Carsharing

Carlink: A Smart Carsharing System— A Study of Behavioral Adaptation

Susan A. Shaheen, Ph.D
2000

Most trips in U.S. metropolitan regions are drive-alone car trips, an expensive and inefficient transportation form. A more efficient, but often less convenient, system allows drivers to share cars. Carsharing organizations are becoming common throughout Europe and North America. Shared-use vehicles offer a modal alternative that can make metropolitan regions more livable.

Carlink – A Smart Carsharing System Field Test Report

Susan Shaheen, Ph.D., John Wright, David Dick, and Linda Novick
2000

Most trips in U.S. metropolitan regions are driven alone, which is costly to individuals and society and leads to congestion and air pollution. A more efficient, but less convenient system would allow drivers to share cars. A shared-use system aims to reduce traffic by reducing the number of cars needed by households and encouraging commuters to walk, bike, and use transit, at least for part of their trips. For commuters especially, shared-use vehicles could offer a low-cost, low-hassle alternative to private vehicles.

CarLink Economics: An Empirically-Based Scenario Analysis

Susan Shaheen, PhD and Robert Uyeki
2000

Most cars carry one person and are used for less than one hour per day. A more economically rational approach would be to use vehicles more intensively. Carsharing, in which a group of people pay a subscription plus a per-use fee, is one such strategy. Smart carsharing employs advanced technology to facilitate tracking, billing, and system management. CarLink, a smart carsharing system, was deployed in the San Francisco Bay Area for ten months in 1999 to test this concept.

The CarLink II Pilot Program: Examining the Viability of Transit-Based Carsharing

Susan Shaheen, PhD and John Wright
2001

The automobile is the dominant travel mode throughout the U.S., while transit accounts for less than four percent of market share. Between these principal modes, niche markets exist for other transportation services, such as transit feeder shuttles and carsharing. Commuter-based carsharing, in which individuals share a fleet of vehicles linked to transit, could potentially fill and expand one such niche, complement existing services, and develop into an economically viable transportation alternative.

The CarLink II Pilot Program: Testing a Commuter-Based Carsharing Model

Susan Shaheen, PhD and John Wright
2001

The automobile is the dominant travel mode throughout the U.S., while transit accounts for less than four percent of market share. Between these principal modes, niche markets exist for other transportation services, such as transit feeder shuttles and carsharing. Commuter-based carsharing, in which individuals share a fleet of vehicles linked to transit, could potentially fill and expand one such niche, complement existing services, and develop into an economically viable transportation alternative.

CarLink II: Research Approach and Early Findings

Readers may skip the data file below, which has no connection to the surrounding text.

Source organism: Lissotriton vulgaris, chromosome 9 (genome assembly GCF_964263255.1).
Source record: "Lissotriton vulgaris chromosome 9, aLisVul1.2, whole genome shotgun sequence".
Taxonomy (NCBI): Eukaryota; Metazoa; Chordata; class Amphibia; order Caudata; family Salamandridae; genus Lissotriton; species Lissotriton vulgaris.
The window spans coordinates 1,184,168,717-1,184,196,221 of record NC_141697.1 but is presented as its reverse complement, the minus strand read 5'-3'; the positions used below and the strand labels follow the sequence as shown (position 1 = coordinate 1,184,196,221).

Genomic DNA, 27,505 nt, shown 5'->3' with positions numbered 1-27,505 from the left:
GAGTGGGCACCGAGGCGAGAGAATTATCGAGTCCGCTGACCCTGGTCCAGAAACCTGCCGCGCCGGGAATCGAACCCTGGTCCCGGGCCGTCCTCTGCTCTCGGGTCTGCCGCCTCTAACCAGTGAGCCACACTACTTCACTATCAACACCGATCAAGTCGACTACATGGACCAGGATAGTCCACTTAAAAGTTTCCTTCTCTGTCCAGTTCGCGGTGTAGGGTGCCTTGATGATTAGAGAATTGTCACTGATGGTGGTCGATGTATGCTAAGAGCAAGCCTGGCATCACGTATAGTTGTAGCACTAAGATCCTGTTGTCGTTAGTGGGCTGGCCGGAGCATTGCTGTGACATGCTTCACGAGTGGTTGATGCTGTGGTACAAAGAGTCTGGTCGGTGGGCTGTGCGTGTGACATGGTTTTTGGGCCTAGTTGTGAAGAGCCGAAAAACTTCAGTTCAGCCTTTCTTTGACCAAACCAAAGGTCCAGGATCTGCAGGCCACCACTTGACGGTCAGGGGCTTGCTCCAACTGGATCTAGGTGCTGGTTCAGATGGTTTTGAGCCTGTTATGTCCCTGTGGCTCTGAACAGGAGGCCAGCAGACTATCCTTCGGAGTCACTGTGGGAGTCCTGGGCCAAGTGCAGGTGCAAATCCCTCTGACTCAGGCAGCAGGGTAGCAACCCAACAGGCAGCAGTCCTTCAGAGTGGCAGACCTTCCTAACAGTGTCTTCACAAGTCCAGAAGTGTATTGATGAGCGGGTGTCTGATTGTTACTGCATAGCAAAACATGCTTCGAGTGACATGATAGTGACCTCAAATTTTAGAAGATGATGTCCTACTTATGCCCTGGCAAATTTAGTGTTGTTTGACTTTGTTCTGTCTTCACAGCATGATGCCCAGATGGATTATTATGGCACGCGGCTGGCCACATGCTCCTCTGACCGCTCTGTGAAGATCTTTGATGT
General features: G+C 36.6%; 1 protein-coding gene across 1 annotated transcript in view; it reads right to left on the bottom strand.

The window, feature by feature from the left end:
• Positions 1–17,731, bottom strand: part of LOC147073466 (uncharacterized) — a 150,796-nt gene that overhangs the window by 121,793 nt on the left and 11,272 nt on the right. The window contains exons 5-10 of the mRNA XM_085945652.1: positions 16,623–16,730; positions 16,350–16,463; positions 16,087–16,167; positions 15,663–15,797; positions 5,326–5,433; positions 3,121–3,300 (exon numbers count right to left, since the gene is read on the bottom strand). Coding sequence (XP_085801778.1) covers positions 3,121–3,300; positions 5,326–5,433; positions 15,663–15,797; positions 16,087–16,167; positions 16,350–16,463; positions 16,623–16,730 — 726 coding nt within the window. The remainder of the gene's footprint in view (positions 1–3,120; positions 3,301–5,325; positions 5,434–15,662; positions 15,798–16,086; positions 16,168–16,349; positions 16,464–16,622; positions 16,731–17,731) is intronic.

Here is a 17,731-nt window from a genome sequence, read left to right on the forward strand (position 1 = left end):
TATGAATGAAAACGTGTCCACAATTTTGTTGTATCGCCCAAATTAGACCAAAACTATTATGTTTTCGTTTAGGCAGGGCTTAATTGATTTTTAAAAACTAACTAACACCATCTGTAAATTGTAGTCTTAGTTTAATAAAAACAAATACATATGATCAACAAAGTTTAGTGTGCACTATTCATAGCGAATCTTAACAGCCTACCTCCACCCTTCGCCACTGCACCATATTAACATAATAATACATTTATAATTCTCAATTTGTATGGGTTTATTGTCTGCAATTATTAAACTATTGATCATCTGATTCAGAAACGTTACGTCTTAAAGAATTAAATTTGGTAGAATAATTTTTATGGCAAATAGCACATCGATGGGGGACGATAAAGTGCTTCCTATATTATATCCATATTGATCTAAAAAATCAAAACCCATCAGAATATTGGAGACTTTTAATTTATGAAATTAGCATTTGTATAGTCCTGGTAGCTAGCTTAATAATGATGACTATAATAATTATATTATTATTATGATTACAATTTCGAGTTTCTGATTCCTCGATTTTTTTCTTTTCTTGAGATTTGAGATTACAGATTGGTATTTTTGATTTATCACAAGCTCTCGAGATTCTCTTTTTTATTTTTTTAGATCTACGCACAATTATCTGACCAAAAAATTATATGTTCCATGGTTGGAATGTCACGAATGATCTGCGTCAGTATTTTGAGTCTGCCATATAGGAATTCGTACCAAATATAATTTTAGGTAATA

Susan Shaheen, Ph.D, John Wright
2001

In this report, the authors describe the key differences between the CarLink I and CarLink II models; describe in detail how feedback from focus groups guided and refined various aspects of the CarLink II project – both for marketing and logistics; and, in the appendix, the authors present the protocol and summary of each focus group.

Examining Intelligent Transportation Technology Elements and Operational Methodologies for Shared-Use Vehicle Systems

Matt Barth, Michael Todd, Susan Shaheen, PhD
2002

As an innovative mobility solution, there has been significant interest and activity in shared-use vehicle systems. Shared-use vehicle systems (i.e., carsharing, station cars) consist of a fleet of vehicles that are used by several different individuals throughout the day. Shared-use vehicles offer the convenience of a private automobile and more flexibility than public transportation alone. In recent years, varying degrees of intelligent transportation system technologies have been applied to shared-used systems, providing better manageability and customer service.

Carsharing in the United States: Examining Market Potential

Susan A. Shaheen, Ph.D.
2002

The automobile is the dominant travel mode throughout the U.S., while transit accounts for less than four-percent of market share. Between these principal modes, niche markets exist for other transportation services, such as transit feeder shuttles and carsharing. Carsharing, in which individuals share a fleet of vehicles distributed at neighborhoods, employment sites, and/or transit stations, could potentially fill and expand one such niche; complement existing services; and develop into an economically viable transportation alternative.

Davis Smart Mobility Model: Initial Scoping and Planning Study

Susan Shaheen, Ph.D, Rachel Finson
2003

This report reflects an initial scoping that is intended to inform a broader multi-year project at the University of California, Davis. The University of California, Davis is addressing projected growth scenarios in its Long-Range Development Plan and is interested in innovative transportation projects that will increase the mobility of the University community while improving and sustaining high environmental and social standards in planning objectives.

Unsafe at Any Speed?: What the Literature Says About Low-Speed Modes

Caroline Rodier, Ph.D, Susan Shaheen, Ph.D, Stephanie Chung
2003

The literature is reviewed on the safety of low-speed modes in the pedestrian environment, including walking, bicycling, skating, skateboarding, riding scooters, and operating wheelchairs, as part of a research and feasibility analysis of a pilot project that introduces shared Segway Human Transporters (HT), electric bikes, and bikes linked to a suburban Bay Area Rapid Transit (BART) District station and employment centers in Northern California.